People find it very, very difficult to believe what I've done. Scientists have seen my work and they can't explain it. Even nano-scientists have seen it and been totally shocked. But if any man on Earth wants to challenge me, I'm ready. Bring it on.
At school I'd want to be so small that nobody could see me, and so my work depicts and reflects me – what it felt like to grow up in a world of pain.
When I was a kid, I had trouble at school because of my learning disabilities. Carving is my body compensating for the lack of other skills.
As a kid, I lived in a fantasy world. I used to believe ants could talk. Not once did they say thank you.
I heard someone say that it is easier for a camel to pass through the eye of a needle than a rich man to get into heaven. I decided to sculpt camels in a needle.
Those that don't believe how small my work is should just come along and see it for themselves.
When I first heard that Barack Obama was going to be the first black president, I wanted to do the smallest, biggest tribute in history.
I'm just honoring my mother's words. She always told me, 'The smaller your work, the bigger your name will become.'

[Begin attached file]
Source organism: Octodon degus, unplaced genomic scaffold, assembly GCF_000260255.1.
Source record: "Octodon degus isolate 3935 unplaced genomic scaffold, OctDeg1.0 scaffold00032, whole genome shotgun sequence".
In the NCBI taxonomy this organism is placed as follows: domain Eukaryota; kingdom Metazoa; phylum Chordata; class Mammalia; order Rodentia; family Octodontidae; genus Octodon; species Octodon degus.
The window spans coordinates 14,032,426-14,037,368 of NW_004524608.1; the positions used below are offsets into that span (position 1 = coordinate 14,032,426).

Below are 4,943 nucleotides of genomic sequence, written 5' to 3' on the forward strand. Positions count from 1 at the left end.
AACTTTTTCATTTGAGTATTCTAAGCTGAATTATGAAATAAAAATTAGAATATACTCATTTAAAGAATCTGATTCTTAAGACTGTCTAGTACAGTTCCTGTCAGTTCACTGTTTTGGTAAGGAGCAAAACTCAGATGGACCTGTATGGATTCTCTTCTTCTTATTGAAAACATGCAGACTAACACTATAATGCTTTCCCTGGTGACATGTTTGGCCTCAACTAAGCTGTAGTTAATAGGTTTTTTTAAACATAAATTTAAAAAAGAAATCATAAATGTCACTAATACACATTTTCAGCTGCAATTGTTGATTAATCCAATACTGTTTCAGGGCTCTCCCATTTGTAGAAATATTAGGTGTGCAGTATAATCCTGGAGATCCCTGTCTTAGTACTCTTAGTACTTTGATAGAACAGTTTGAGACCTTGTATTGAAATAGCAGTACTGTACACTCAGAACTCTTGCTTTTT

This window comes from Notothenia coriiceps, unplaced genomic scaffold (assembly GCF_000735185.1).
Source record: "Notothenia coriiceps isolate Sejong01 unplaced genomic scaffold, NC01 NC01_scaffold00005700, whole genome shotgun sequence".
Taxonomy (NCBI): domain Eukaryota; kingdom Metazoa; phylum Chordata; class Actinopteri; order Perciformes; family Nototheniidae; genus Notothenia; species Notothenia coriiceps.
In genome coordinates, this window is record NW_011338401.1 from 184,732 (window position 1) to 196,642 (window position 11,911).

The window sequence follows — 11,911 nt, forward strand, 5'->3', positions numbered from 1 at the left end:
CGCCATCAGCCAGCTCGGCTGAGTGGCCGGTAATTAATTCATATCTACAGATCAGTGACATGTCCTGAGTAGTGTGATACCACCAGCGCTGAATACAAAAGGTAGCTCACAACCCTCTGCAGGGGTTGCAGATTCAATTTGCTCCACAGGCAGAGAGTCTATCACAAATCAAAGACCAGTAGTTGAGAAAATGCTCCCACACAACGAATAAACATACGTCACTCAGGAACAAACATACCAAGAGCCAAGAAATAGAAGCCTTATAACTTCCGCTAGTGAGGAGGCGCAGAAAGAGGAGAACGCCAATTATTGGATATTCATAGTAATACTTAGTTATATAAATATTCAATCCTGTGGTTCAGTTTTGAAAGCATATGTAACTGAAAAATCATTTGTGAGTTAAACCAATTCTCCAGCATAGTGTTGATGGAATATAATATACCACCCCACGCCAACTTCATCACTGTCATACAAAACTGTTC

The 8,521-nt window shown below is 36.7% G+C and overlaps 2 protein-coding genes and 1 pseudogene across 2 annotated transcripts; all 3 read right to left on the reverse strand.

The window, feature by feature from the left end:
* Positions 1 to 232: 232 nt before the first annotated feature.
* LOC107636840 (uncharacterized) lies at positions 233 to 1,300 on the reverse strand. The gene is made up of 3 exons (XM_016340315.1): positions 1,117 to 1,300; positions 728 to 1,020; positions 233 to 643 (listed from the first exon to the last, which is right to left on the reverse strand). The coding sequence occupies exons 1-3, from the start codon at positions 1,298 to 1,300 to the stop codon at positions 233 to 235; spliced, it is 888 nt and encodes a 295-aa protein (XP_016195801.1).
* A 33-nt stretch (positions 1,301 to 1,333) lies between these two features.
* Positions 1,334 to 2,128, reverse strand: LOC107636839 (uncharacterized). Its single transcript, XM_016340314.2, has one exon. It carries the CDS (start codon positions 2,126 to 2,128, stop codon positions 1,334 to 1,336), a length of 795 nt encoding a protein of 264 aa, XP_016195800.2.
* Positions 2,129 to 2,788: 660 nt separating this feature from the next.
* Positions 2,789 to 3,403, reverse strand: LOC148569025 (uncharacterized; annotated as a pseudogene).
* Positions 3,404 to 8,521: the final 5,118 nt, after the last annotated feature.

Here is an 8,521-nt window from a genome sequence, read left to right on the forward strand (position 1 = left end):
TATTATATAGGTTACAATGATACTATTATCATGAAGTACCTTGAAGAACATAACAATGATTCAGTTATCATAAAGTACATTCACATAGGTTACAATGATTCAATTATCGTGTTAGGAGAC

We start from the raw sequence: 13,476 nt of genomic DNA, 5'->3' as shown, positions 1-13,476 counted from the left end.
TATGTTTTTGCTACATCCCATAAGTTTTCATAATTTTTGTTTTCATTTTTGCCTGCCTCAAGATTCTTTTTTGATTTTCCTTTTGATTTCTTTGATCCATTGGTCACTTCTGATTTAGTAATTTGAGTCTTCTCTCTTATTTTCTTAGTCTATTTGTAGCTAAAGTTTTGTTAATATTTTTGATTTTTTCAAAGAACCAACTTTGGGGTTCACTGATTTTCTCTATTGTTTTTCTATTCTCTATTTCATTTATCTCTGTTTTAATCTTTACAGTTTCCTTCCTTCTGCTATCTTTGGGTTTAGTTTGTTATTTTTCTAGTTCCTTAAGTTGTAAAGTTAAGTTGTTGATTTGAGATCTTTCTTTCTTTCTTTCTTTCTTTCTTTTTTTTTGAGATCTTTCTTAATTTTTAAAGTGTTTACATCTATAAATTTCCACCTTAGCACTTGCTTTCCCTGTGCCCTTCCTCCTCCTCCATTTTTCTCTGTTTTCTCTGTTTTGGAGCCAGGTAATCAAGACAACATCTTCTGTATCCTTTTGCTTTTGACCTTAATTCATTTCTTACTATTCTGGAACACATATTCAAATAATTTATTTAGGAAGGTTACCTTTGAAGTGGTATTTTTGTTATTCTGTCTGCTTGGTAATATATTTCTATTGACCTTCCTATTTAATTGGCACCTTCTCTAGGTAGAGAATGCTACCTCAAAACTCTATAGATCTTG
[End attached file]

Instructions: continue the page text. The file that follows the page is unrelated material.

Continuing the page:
I started making houses for ants because I thought they needed somewhere to live. Then I made them shoes and hats. It was a fantasy world I escaped to where my dyslexia didn't hold me back and my teachers couldn't criticize me. That's how my career as a micro-sculptor began.
I became obsessed with making more and more tiny things. I think I was trying to find a way of compensating for my embarrassment at having learning difficulties: people had made me feel small so I wanted to show them how significant 'small' could be.
When you work at a microscopic level, you have to control every part of your body movement – your fingertips, your joints, the pulse in your fingers.
I always say that failure was my friend. I learned nothing at school, so I just lived in my own world.
At home, when the heating pipes made noises, I imagined a tiny person was in there skipping with a rope. The fantasy world of tiny things became my escape.
My teacher said my brain was the size of a pea. He made my life miserable by singling me out in the classroom as a failure.
I was told I would become nothing. Now I am showing people how big nothing is.
There are times when I've inhaled my work. There are artworks still inside of me.